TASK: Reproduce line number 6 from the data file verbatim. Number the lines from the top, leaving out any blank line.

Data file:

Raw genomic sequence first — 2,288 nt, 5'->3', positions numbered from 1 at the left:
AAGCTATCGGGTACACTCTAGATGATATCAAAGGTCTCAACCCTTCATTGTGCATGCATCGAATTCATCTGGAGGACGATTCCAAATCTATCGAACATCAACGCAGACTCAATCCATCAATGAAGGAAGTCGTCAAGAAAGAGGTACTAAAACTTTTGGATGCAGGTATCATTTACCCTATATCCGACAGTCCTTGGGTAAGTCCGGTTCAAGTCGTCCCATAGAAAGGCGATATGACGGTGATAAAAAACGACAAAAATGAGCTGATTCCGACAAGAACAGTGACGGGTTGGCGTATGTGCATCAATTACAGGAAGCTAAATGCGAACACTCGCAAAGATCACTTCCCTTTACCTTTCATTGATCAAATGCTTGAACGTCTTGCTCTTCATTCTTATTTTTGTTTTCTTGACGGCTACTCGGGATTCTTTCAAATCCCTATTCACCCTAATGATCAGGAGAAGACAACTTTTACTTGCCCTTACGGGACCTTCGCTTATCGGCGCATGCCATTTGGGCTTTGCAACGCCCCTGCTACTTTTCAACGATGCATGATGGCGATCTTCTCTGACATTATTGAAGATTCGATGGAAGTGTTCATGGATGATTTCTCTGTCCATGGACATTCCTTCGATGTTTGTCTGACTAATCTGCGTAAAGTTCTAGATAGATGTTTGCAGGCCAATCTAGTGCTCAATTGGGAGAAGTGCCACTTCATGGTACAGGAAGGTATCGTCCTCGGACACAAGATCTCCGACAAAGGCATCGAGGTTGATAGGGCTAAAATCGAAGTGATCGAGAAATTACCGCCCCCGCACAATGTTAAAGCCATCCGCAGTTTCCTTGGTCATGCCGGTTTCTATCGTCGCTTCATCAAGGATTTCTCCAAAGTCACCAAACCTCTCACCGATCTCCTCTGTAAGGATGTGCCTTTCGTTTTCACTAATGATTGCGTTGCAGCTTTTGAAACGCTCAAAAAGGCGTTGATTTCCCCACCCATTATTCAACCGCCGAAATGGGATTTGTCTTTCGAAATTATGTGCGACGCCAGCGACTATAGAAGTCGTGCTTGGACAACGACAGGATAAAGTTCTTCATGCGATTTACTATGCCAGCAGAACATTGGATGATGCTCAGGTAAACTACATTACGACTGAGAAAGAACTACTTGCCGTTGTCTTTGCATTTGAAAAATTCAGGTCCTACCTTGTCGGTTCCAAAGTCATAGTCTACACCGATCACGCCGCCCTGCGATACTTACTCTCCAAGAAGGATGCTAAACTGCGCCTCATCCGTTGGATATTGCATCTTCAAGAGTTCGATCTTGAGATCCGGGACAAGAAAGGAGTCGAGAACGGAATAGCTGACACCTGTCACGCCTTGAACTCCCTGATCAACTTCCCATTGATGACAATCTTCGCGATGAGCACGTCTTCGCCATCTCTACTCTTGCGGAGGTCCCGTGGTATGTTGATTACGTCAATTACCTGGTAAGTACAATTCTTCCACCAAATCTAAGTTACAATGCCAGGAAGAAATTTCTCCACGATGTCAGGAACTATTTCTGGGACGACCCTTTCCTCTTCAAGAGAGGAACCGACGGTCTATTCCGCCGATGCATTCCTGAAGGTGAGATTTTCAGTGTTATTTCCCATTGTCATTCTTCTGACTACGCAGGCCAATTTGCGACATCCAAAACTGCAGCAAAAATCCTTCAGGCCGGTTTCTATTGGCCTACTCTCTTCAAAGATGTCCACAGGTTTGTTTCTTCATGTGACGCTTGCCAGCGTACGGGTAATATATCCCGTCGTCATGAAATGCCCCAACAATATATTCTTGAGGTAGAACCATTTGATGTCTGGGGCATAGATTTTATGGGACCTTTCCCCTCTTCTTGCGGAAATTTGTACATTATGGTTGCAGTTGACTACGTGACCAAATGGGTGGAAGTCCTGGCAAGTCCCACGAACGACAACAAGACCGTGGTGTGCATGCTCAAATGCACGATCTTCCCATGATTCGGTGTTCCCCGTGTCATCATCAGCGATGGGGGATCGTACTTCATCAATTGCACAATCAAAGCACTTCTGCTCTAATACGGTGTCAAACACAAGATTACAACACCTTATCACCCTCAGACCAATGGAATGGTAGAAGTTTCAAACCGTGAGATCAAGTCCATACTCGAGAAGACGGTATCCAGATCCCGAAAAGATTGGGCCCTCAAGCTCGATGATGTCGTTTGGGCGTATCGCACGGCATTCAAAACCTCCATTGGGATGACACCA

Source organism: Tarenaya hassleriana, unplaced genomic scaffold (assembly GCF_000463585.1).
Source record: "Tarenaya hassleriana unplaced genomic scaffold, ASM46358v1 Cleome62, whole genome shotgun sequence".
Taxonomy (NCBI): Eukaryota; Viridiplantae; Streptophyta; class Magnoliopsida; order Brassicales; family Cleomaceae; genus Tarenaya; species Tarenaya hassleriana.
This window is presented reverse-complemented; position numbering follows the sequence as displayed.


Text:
This window is presented reverse-complemented; position numbering follows the sequence as displayed.